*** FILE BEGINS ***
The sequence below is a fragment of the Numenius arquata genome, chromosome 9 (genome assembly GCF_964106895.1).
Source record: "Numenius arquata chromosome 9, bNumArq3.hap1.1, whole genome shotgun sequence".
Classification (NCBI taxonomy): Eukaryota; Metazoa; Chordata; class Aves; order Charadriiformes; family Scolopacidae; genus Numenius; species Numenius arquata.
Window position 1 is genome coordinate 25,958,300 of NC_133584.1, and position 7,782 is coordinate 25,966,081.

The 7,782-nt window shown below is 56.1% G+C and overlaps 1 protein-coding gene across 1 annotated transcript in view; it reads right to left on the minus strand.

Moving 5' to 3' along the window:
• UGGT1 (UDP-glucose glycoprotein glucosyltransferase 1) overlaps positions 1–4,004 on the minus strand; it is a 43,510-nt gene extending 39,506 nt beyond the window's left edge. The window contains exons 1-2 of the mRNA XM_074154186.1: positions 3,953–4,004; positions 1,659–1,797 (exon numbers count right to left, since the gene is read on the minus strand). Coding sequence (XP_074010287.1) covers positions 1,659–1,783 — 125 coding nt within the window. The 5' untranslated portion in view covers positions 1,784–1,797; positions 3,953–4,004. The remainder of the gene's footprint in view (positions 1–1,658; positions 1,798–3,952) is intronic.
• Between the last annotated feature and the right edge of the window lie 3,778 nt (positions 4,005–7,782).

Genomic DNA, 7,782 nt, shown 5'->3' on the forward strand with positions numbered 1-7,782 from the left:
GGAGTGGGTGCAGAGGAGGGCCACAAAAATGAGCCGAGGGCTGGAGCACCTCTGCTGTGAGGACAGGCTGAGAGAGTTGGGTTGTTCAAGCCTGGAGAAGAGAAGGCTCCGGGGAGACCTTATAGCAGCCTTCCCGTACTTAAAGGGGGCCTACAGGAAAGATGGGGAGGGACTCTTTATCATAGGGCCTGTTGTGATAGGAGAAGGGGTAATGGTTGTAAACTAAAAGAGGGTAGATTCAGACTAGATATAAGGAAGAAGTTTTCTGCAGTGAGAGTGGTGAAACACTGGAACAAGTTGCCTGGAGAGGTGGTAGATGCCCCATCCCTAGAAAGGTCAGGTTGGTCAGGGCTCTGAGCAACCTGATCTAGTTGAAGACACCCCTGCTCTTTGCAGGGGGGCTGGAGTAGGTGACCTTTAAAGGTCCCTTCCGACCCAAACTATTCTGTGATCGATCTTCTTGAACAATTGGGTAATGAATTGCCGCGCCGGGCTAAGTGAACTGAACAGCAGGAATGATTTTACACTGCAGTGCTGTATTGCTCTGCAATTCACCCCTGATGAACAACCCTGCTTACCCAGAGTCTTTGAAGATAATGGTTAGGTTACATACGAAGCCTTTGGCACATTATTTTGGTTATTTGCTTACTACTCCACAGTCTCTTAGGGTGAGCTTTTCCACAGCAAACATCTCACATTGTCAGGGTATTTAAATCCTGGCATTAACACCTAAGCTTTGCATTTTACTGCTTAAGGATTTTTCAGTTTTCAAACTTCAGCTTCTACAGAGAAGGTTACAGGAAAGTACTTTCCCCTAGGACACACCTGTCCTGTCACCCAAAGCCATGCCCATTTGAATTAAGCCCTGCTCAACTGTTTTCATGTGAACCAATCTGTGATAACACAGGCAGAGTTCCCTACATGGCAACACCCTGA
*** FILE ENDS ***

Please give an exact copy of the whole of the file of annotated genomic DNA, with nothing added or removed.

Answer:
The sequence below is a fragment of the Numenius arquata genome, chromosome 9 (genome assembly GCF_964106895.1).
Source record: "Numenius arquata chromosome 9, bNumArq3.hap1.1, whole genome shotgun sequence".
Classification (NCBI taxonomy): Eukaryota; Metazoa; Chordata; class Aves; order Charadriiformes; family Scolopacidae; genus Numenius; species Numenius arquata.
Window position 1 is genome coordinate 25,958,300 of NC_133584.1, and position 7,782 is coordinate 25,966,081.

The 7,782-nt window shown below is 56.1% G+C and overlaps 1 protein-coding gene across 1 annotated transcript in view; it reads right to left on the minus strand.

Moving 5' to 3' along the window:
• UGGT1 (UDP-glucose glycoprotein glucosyltransferase 1) overlaps positions 1–4,004 on the minus strand; it is a 43,510-nt gene extending 39,506 nt beyond the window's left edge. The window contains exons 1-2 of the mRNA XM_074154186.1: positions 3,953–4,004; positions 1,659–1,797 (exon numbers count right to left, since the gene is read on the minus strand). Coding sequence (XP_074010287.1) covers positions 1,659–1,783 — 125 coding nt within the window. The 5' untranslated portion in view covers positions 1,784–1,797; positions 3,953–4,004. The remainder of the gene's footprint in view (positions 1–1,658; positions 1,798–3,952) is intronic.
• Between the last annotated feature and the right edge of the window lie 3,778 nt (positions 4,005–7,782).

Genomic DNA, 7,782 nt, shown 5'->3' on the forward strand with positions numbered 1-7,782 from the left:
GGAGTGGGTGCAGAGGAGGGCCACAAAAATGAGCCGAGGGCTGGAGCACCTCTGCTGTGAGGACAGGCTGAGAGAGTTGGGTTGTTCAAGCCTGGAGAAGAGAAGGCTCCGGGGAGACCTTATAGCAGCCTTCCCGTACTTAAAGGGGGCCTACAGGAAAGATGGGGAGGGACTCTTTATCATAGGGCCTGTTGTGATAGGAGAAGGGGTAATGGTTGTAAACTAAAAGAGGGTAGATTCAGACTAGATATAAGGAAGAAGTTTTCTGCAGTGAGAGTGGTGAAACACTGGAACAAGTTGCCTGGAGAGGTGGTAGATGCCCCATCCCTAGAAAGGTCAGGTTGGTCAGGGCTCTGAGCAACCTGATCTAGTTGAAGACACCCCTGCTCTTTGCAGGGGGGCTGGAGTAGGTGACCTTTAAAGGTCCCTTCCGACCCAAACTATTCTGTGATCGATCTTCTTGAACAATTGGGTAATGAATTGCCGCGCCGGGCTAAGTGAACTGAACAGCAGGAATGATTTTACACTGCAGTGCTGTATTGCTCTGCAATTCACCCCTGATGAACAACCCTGCTTACCCAGAGTCTTTGAAGATAATGGTTAGGTTACATACGAAGCCTTTGGCACATTATTTTGGTTATTTGCTTACTACTCCACAGTCTCTTAGGGTGAGCTTTTCCACAGCAAACATCTCACATTGTCAGGGTATTTAAATCCTGGCATTAACACCTAAGCTTTGCATTTTACTGCTTAAGGATTTTTCAGTTTTCAAACTTCAGCTTCTACAGAGAAGGTTACAGGAAAGTACTTTCCCCTAGGACACACCTGTCCTGTCACCCAAAGCCATGCCCATTTGAATTAAGCCCTGCTCAACTGTTTTCATGTGAACCAATCTGTGATAACACAGGCAGAGTTCCCTACATGGCAACACCCTGA